According to Vets, Your Cat's Ears Can Go Back For Any Number of Reasons Besides Fear

As an owner of two cats, I am always gushing about how amazing my little furry friends are. Whether they are making us laugh on TikTok or creating castles out of cardboard boxes, they make everyday fun and exciting. In addition to this though, they are pretty complex creatures with some interesting personality traits.

For example, chances are you may have witnessed your cat's ears going back on more than one occasion — but what exactly causes this? And why does it happen? POPSUGAR spoke to two vets to find out more.

What Is The Reasoning Behind This Behavior?

As it turns out, pulled back ears are just one of the many ways that cats get across exactly how they are feeling. "Cats have quite a few visual signals, of which ear position is one," explains Matthew McCarthy, DVM, veterinarian and owner of Juniper Valley Animal Hospital in Middle Village, NY. "As with many of these signals, it is used to signal aggressive behaviors — in other words, a means to bluff their opponents, whether it is an inquisitive veterinarian or another cat," he adds.

What Are Some Specific Reasons They Do This?

According to Madison Rose, DVM, veterinarian and owner of Peaceful Waters Aquamation in San Diego, cats may pin back their ears for reasons including fear and anxiety paired with avoidance, fear and anxiety paired with repulsion, frustration, and lastly, pain.

Dr. Rose explains that if a cat's ears are turned back or flattened with a furrowed brow, it can mean that they are fearful, anxious, and trying to steer clear of a threat. "This type of behavior is an effort to maintain safety from a perceived threat by avoiding the danger," says Dr. Rose. This type of behavior is often combined with freezing, crouching, moving away slowly, and dilated pupils. Owners in multiple pet households may have experienced this firsthand when introducing a new animal into the home.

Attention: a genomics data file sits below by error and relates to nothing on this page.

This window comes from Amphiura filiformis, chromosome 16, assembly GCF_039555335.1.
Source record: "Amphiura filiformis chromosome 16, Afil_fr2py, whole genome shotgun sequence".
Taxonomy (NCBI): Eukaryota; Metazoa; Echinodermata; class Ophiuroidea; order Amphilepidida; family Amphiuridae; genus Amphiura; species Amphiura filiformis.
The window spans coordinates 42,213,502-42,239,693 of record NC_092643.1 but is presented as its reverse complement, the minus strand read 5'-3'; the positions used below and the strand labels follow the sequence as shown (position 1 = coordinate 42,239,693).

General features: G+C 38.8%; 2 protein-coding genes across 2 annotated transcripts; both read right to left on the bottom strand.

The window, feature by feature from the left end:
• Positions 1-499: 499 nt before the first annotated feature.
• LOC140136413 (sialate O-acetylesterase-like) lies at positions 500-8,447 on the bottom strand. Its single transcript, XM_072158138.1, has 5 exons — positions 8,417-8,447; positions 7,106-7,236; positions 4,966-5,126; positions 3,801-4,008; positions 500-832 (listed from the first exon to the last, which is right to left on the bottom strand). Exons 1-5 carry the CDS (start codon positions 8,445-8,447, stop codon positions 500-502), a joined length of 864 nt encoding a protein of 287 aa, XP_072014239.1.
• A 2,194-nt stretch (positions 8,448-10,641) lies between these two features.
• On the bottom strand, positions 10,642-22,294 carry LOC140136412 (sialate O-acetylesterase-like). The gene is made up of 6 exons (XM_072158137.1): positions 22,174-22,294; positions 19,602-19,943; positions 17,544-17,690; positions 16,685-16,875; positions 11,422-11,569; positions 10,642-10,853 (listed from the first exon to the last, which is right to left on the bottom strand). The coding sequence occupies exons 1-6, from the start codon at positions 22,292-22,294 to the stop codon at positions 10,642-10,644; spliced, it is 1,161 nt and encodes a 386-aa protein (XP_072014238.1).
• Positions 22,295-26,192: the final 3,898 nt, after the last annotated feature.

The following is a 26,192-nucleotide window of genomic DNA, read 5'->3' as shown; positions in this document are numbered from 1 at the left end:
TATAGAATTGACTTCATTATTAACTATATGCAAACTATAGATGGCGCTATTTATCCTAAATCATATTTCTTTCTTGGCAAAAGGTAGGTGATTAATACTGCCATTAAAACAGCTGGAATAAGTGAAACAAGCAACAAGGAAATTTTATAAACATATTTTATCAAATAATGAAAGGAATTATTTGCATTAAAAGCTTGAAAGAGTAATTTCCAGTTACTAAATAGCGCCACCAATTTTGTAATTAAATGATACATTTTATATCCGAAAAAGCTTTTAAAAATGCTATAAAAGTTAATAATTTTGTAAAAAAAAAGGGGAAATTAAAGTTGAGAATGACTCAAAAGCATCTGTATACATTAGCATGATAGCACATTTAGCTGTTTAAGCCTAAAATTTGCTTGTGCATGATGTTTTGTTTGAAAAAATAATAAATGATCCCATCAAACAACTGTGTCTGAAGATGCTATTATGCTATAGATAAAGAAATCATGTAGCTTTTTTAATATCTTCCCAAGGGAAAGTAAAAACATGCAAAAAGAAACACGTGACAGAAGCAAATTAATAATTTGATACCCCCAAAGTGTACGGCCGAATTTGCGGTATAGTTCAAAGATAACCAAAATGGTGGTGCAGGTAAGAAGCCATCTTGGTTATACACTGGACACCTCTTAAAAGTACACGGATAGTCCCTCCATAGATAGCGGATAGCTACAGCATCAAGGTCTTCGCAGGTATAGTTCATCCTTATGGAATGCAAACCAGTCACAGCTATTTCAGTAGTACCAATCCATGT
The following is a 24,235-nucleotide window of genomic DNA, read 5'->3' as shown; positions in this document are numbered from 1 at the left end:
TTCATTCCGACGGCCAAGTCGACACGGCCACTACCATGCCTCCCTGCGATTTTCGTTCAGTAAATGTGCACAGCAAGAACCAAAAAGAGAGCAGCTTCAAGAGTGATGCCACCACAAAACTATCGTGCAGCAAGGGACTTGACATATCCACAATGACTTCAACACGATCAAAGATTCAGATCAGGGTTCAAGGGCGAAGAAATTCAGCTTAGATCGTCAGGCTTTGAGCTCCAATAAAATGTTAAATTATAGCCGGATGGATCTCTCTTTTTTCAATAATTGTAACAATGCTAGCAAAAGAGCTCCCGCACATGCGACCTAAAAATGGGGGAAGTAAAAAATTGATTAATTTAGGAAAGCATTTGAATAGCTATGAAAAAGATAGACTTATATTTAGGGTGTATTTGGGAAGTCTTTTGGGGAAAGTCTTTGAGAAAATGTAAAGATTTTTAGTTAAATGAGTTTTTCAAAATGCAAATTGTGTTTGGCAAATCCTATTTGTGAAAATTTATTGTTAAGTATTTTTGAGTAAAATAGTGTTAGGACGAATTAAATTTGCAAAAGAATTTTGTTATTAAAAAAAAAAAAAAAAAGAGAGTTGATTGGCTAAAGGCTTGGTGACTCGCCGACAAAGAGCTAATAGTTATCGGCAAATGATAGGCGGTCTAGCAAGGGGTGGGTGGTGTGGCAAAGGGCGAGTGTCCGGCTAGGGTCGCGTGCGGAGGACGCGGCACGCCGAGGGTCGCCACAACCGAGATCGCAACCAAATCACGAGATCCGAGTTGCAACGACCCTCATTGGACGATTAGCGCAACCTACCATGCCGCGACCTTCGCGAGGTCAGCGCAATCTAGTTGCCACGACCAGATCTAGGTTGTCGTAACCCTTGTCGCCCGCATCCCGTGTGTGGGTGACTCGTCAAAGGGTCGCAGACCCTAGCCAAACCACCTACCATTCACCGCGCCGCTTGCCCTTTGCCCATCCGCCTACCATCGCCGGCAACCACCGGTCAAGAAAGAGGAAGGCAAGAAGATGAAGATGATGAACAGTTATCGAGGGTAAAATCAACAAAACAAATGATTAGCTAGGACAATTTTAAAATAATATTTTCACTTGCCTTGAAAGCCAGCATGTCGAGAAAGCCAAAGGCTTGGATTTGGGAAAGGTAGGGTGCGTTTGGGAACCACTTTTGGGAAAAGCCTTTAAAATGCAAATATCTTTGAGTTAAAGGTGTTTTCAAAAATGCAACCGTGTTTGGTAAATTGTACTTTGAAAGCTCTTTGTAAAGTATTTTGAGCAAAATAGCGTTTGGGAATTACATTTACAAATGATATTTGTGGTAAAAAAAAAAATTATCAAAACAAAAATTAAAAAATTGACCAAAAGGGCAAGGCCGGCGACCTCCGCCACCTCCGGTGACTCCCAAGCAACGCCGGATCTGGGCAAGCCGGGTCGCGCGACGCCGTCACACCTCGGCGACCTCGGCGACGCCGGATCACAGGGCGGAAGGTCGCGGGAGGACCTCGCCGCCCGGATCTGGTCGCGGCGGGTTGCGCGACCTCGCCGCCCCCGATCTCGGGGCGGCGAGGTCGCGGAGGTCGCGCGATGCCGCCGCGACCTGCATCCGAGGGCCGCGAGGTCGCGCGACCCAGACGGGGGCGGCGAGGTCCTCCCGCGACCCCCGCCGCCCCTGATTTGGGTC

Another reason for pulled back ears may be that they are experiencing fear and anxiety with a heaping side of repulsion. Think of when two cats, who aren't very fond of each other, cross paths in close quarters. "Ears flattened and out to the side can indicate fear and anxiety in an effort to get rid of the perceived threat," says Dr. Rose, "This behavior can also be seen coupled with hissing, swiping, and standing taller with hair standing up on their back."

Another common cause for cats to pull their ears back is because they are frustrated. Ever not give your cat enough attention while working or take away their favorite toy only to be met with an unhappy kitty? "Flattening or rotating the ears outwards can be an indication of frustration or when something is not meeting your cat's expectations," says Dr. Rose. Dr. Rose points out that if a cat is particularly annoyed, they may also be vocalizing more, rubbing themselves on people or objects, and moving their tail vigorously back and forth.

Lastly, they may not do this because they are fearful or afraid — but because they are in pain. "Pain is very difficult to notice in cats as they hide it very well," says Dr. Rose, "Other behaviors that may indicate pain are hiding, withdrawing, dilated pupils, and a hunched back." Both vets advise that it is very important to get your cat to a doctor to get checked out if you believe your cat may be experiencing any type of pain.

How Can You Calm Your Cat Down?

Thankfully, there are a few simple ways that you can help ease the tension and calm your cat down. "If it's your cat, and the behavior is directed toward you, then it's time for you to leave," says Dr. McCarthy, " If you are present when this behavior is occurring between two cats — maybe when you are introducing a new kitty to the family — then it's appropriate to step in and scoot one of the kitties away."

Dr. McCarthy also adds that if the perceived threat is gone, there isn't too much more you should do. "In most cases, if the perceived threat is gone, you don't have to do much to calm your cat, as they'll relax on their own," Dr. McCarthy says.